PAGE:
When you visit a new city, what do you like to photograph?

My rule about shooting in cities is “Never shoot on the first day. Why? Because I am too nervous and would take too many pictures.”

I am a shy photographer.  I find it hard to hold a camera in someone’s face, so I start with the details of an urban environment.  I look around corners, smell the city, and feel the speed.

( On Hong Kong )

In a city like Hong Kong you find these little worlds off of the main drags.  The backstreets are very small, have these awkward air conditioning installations above the doors, but in these cramped quarters life is so vivid.  I found myself looking at the plants, trying to fight for sun light or the kitchens that spill out into the alleys.  I don’t look for provocative subjects.  I think my work is about modesty.

After a few days I will start to photograph people.  Since I work with only a 50mm lens I need to be quite close for a good portrait.  The approach can be hard for me because the subject and I need to share the same personal space.

( On Los Angeles and New York City )

While I am in Los Angeles, I shoot from the car.  Its really a car culture out there, so it makes sense. New York is really special.  When I am there I let myself go.  Walking on the streets pictures seem to jump out at me.  People, store fronts, bicycles, cars, you name it…New York is magical.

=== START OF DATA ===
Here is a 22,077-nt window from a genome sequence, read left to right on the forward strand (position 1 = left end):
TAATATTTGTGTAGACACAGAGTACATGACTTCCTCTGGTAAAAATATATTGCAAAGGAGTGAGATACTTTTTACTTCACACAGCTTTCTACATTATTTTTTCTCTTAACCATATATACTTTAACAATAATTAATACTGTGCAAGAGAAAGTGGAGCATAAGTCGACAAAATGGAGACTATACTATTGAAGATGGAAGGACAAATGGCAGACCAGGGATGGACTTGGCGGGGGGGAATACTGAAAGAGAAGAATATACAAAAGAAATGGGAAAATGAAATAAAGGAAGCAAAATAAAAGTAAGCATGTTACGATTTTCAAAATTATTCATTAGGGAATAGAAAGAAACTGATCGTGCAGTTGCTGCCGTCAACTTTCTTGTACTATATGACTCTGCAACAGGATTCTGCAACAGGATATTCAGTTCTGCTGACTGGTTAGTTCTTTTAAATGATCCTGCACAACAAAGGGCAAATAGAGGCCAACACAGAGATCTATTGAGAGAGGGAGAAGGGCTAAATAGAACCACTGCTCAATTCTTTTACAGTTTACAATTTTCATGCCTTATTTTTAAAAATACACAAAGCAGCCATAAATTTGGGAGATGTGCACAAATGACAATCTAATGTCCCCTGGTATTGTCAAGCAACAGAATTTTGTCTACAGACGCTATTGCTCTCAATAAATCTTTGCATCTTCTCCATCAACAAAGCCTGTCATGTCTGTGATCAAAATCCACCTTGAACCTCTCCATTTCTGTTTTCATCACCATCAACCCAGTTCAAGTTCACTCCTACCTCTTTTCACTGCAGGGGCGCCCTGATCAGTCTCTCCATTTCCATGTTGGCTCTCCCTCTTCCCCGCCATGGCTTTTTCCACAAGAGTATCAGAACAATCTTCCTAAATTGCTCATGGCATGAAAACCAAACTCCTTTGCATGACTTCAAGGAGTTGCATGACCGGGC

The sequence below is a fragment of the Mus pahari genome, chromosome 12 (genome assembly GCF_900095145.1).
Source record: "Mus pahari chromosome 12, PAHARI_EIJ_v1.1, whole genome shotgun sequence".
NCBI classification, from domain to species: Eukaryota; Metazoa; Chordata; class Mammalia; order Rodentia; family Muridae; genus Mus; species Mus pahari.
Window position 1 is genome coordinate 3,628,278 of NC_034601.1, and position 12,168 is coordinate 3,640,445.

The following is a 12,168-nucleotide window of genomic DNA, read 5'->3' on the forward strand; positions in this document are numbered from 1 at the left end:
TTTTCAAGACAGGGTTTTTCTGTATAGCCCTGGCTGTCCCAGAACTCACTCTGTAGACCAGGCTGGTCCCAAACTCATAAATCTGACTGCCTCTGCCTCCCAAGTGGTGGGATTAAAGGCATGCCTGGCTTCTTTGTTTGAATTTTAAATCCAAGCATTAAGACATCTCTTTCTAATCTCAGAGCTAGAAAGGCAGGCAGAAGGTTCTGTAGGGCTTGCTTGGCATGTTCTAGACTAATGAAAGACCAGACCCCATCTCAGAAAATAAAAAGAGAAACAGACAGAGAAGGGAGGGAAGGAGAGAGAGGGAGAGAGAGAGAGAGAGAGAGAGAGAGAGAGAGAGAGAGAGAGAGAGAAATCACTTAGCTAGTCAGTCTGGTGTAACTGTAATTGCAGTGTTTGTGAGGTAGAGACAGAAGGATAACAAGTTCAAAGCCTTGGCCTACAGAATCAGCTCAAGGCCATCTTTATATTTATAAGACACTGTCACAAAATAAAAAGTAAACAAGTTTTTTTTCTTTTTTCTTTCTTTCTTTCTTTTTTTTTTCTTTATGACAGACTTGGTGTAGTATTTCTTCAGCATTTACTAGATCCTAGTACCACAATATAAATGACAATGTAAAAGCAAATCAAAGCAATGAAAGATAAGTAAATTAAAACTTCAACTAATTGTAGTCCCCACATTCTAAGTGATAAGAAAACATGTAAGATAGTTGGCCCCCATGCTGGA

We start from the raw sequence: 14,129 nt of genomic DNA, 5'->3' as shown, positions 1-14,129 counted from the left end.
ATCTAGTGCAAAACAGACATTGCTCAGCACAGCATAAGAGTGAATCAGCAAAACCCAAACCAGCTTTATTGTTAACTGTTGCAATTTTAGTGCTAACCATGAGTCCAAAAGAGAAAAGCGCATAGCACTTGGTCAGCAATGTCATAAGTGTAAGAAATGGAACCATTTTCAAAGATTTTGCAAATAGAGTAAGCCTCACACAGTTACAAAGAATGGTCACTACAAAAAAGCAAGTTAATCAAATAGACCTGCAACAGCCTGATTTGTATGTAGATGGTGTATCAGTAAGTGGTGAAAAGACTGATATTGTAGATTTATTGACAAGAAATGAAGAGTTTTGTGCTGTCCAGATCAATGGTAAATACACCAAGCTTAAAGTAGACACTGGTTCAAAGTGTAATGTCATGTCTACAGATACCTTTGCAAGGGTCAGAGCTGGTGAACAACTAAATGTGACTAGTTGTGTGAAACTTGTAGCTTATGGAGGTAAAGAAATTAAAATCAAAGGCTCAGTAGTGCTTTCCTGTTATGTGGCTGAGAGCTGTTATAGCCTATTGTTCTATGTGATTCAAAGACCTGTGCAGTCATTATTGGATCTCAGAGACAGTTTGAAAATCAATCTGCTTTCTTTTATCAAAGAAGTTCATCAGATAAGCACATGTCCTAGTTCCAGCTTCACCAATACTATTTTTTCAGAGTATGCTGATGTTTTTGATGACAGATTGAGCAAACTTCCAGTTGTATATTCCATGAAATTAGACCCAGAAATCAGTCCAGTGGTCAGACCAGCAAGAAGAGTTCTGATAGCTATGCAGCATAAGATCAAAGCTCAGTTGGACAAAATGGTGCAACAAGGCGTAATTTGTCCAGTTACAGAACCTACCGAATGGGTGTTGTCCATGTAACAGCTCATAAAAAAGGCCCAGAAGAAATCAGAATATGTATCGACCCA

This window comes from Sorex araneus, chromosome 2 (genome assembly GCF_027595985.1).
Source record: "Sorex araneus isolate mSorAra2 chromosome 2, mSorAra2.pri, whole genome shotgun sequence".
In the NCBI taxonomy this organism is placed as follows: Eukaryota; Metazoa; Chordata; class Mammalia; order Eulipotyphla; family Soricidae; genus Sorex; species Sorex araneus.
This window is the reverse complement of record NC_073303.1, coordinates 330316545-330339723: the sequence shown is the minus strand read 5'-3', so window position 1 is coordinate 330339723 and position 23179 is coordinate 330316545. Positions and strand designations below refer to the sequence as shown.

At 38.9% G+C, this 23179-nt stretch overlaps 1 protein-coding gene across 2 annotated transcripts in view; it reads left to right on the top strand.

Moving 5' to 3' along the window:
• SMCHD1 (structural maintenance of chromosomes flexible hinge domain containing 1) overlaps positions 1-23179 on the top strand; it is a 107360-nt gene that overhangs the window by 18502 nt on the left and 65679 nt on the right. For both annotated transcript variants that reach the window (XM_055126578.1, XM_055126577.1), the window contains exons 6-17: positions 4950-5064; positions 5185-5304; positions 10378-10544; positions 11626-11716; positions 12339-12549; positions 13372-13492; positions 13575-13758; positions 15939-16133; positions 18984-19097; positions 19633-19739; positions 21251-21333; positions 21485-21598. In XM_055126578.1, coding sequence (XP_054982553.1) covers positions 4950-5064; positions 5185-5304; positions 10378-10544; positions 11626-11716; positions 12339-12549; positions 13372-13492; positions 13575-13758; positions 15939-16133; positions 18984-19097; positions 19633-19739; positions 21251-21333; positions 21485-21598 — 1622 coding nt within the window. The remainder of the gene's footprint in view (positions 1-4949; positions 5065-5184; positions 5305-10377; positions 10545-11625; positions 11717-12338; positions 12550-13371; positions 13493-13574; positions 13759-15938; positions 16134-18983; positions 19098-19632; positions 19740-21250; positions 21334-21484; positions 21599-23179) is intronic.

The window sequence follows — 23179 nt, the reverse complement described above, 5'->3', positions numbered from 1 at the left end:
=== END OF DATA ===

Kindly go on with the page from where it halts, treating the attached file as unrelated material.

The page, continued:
You have recently made the transition from working as a designer at Red Bull to opening your own

design studio, where you are incorporating your photography (well done!). What made you take

the leap and open your own business?

It was about time.  Well actually I opened my firm I was still with Red Bull in 2001.  I took a job with Red Bull, as their creative director, because I wanted to look behind the scenes of a marketing giant. It was fun and crazy, so I had to see it.  After three years I was done.  It got pretty repetitive and was more conservative than I expected because the regulations of a brand driven company are huge.

So it came time to set out on my own.  Now I run a small studio, here in Hamburg, Germany.  Things are crazy cool, but it seems to be working out.  I have a few projects right now that allow me to incorporate my photography, and to my surprise some of the photos have led to more design work.  Its becoming a self sustaining system.  The balance is perfect for now.

Many amateur photographers would love to quit their day job and find a way to support themselves

with photography, any advice you would give someone who is hanging out on the fence?